By the end, though, he knew from the pin-drop silence he was witnessing something special, and even if the dramaturgy of the art was difficult to decipher, what he couldn't deny was the dramaturgy of the independently evaluated stats we presented alongside the performance – one offence a week from the target group at the beginning of the project, one offence in ten months at the conclusion. You could see the PM's people doing the math, counting the beans, instead of watching the performance – excellent, just as we hoped, forget the art, this represented a saving of hundreds of thousands of dollars for the taxpayer.
More importantly, however, here was a good-news story from Tasmania, and a moment to reinforce strong leadership after the Port Arthur Massacre – a new narrative for the decisive new track-suited action man. Golden opp. Bingo… I don't know much about cultural solutions but I like what I know. Quick, somebody draft a press release.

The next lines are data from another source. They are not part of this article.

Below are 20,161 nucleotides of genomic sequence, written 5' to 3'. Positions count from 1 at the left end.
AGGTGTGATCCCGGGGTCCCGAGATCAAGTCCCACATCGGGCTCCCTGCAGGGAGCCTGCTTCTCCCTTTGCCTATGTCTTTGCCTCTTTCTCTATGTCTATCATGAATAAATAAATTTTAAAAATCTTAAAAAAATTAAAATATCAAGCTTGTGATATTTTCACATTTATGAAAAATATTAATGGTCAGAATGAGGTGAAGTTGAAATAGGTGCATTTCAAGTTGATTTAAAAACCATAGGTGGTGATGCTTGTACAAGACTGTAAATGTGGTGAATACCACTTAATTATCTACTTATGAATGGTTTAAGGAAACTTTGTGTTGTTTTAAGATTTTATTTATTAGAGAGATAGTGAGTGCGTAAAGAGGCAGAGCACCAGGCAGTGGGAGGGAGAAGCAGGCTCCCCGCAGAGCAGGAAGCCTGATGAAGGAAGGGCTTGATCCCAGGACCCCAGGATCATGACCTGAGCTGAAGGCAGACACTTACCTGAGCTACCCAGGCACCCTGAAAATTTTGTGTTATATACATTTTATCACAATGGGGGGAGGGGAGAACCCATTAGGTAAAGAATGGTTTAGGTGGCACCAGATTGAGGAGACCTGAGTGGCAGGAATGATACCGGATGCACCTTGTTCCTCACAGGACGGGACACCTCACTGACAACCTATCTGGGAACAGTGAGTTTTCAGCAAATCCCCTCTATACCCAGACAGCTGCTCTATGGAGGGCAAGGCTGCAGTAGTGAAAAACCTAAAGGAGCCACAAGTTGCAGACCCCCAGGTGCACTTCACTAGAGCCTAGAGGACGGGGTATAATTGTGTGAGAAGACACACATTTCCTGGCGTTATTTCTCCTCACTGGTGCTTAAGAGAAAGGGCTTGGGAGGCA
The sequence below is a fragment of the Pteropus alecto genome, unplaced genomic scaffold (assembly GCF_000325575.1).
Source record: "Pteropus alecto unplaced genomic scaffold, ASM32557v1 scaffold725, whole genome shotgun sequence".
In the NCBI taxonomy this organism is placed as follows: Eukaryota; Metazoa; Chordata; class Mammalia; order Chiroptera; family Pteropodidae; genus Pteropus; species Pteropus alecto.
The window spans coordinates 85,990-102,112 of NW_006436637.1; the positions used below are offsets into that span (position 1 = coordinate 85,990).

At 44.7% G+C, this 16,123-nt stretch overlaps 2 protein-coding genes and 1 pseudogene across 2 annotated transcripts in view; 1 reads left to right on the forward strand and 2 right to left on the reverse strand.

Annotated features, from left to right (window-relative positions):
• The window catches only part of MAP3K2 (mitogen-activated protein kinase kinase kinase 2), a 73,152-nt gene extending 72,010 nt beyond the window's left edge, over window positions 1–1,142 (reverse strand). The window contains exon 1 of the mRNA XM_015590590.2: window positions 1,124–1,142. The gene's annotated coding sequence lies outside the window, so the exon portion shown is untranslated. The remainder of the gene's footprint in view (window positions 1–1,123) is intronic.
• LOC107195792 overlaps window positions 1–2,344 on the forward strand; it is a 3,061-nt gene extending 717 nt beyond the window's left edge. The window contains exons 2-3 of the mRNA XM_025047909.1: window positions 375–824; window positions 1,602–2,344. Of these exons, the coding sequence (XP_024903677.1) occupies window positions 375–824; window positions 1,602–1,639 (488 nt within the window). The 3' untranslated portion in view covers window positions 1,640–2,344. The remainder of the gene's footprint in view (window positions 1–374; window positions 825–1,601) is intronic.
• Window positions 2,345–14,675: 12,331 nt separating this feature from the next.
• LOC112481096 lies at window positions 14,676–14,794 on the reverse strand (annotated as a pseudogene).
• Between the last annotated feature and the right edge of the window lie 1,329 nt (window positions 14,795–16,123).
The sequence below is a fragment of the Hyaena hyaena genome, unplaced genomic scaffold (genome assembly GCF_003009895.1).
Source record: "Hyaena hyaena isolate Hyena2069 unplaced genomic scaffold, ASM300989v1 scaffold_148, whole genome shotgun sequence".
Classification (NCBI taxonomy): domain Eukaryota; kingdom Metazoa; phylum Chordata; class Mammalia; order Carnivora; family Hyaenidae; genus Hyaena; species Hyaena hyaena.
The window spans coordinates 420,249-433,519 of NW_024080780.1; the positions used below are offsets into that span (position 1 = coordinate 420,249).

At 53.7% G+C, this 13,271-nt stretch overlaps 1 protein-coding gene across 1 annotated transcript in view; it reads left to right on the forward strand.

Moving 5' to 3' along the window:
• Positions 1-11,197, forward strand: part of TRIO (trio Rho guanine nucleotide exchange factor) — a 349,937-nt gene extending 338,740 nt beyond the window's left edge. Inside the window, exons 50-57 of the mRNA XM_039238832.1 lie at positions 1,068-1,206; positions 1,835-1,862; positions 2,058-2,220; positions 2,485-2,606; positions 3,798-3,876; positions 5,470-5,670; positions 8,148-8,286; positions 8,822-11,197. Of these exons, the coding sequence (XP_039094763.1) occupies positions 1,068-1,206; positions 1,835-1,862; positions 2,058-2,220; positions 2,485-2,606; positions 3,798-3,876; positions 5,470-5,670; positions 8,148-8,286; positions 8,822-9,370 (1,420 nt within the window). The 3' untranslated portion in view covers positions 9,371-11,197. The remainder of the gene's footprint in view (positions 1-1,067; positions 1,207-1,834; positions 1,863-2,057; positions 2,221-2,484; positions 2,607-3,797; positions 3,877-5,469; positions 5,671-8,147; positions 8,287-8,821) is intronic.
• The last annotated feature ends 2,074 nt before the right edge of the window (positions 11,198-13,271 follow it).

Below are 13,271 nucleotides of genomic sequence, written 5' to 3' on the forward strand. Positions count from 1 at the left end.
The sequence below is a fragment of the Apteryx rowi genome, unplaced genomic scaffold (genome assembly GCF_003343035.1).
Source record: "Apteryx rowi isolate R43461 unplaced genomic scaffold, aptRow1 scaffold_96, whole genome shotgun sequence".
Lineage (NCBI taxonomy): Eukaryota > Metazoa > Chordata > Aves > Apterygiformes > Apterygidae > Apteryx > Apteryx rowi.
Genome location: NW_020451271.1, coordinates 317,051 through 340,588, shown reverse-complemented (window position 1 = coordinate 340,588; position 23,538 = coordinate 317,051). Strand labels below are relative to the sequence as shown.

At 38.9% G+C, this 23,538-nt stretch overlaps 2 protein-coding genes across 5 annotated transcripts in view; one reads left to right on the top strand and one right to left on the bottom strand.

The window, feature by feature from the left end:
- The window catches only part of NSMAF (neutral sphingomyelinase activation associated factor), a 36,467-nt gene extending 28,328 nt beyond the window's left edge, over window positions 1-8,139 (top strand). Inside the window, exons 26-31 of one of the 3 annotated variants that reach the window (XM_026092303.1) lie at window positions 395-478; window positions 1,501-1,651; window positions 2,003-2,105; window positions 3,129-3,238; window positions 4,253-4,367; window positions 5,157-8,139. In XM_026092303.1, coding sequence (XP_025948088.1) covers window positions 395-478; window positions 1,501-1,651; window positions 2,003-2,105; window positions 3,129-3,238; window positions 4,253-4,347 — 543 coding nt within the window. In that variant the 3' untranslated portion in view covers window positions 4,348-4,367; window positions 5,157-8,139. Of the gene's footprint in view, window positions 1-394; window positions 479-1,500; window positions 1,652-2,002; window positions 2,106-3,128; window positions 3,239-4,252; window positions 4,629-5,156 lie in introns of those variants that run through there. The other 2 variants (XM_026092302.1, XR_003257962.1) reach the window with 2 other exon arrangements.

Portrait from GIRL: A young woman who was feared by the police for her capacity for violence and physical strength was on the stage that day. She had been essentially locked indoors, away from interaction with the public, for much of her childhood and abused sexually and physically. The family suffered from intergenerational obesity and mental illness. She was the only young woman to have managed to escape from Risdon prison. She became central to our arts projects and toured a number of performance pieces with the company, spoke at public functions and went on to employment. Years later she rang late one night from an aged care facility where she was working. 'Guess what?' she said. 'They've left me in charge of the drugs cabinet!' At the time of the project, a picture of this kind was inconceivable, with her predicted future being framed by failure, danger to the community and incarceration.